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Subject: Game designs you are surprised aren't exploited more rss

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There are some games and game ideas I come across every now an again that always get me to wondering why they aren't used more. I am wondering if there are others that people wonder about. This idea came came up in another thread about "things you take camping", and almost each time it comes up, someone will chime in about taking the mobile set of Hive. And I agree, it's the "one" game that you can take camping and it's almost indestructible. But it's a simple idea one would think would get more attention, and yet, really hasn't. I even keep this game in my backpack for when I do go camping. It's in there right now.



So, any ideas you would like to see more of?
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Brian McCormick
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I'd be down for some more plastic/bakelite games. ZÈRTZ, besides the need to have a flat surface, is another game you can take anywhere. Also, I think most Nestor Games are designed with portability and durability in mind.

Me, I'd like to see designers use plastic playing cards. I know they're more expensive, but c'mon. They're waterproof, they're much more resistant to scuffing and damage, they shuffle like a dream, and you don't have to sleeve them. My wife and I love card-based games (we have a lot of them, too). I'd pay a king's ransom for plastic card versions of Warhammer Invasion, Race, Innovation, Dominion, Thunderstone, Arcana, etc. etc. etc.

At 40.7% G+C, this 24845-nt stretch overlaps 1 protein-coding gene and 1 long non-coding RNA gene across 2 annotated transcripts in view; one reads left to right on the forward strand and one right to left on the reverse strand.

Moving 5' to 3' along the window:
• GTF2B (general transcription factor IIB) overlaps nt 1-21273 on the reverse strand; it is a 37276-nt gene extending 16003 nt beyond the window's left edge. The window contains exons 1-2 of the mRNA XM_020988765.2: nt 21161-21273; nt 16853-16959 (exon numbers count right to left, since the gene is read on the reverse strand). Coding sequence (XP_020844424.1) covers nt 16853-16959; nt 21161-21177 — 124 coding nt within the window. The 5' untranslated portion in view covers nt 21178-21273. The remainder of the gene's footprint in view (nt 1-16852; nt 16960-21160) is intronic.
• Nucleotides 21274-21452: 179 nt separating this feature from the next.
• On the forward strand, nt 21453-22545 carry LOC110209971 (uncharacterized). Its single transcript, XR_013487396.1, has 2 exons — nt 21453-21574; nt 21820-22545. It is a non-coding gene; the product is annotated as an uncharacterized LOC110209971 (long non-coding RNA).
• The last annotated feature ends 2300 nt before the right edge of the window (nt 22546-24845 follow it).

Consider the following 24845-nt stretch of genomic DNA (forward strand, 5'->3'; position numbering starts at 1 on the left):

This is less of a design choice and more of a game mechanic: I'm surprised more boardgames don't use the rondel. Finca is the example I'd point to. It's simple, it's dynamic, and it breaks up the doldrums of same ol' resource gathering found in most Euros.
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Paul DeStefano
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Games that don't require a flat table surface. Like for a beach or picnic.
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Eddy Richards
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Games you can eat in an emergency. Which also results in more sales. Win, win!
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Brian McCormick
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Ed_the_Red wrote:
Games you can eat in an emergency. Which also results in more sales. Win, win!
Perhaps you're not aware of this, but BGGers would immediately accuse the designers of trying to grub for money.

shake

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DuckOfDeath V
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Aurendrosl wrote:

This is less of a design choice and more of a game mechanic: I'm surprised more boardgames don't use the rondel. Finca is the example I'd point to. It's simple, it's dynamic, and it breaks up the doldrums of same ol' resource gathering found in most Euros.

What is the rondel?
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Brian McCormick
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JoeC0 wrote:
Aurendrosl wrote:

This is less of a design choice and more of a game mechanic: I'm surprised more boardgames don't use the rondel. Finca is the example I'd point to. It's simple, it's dynamic, and it breaks up the doldrums of same ol' resource gathering found in most Euros.

What is the rondel?



This is Finca's rondel. Basically, it's a little circle with some different options, but in the case of Finca, it's a worker-placement mechanic where your farmers travel around the rondel and gather resources that way. It's what makes Finca an utterly unique game, IMO.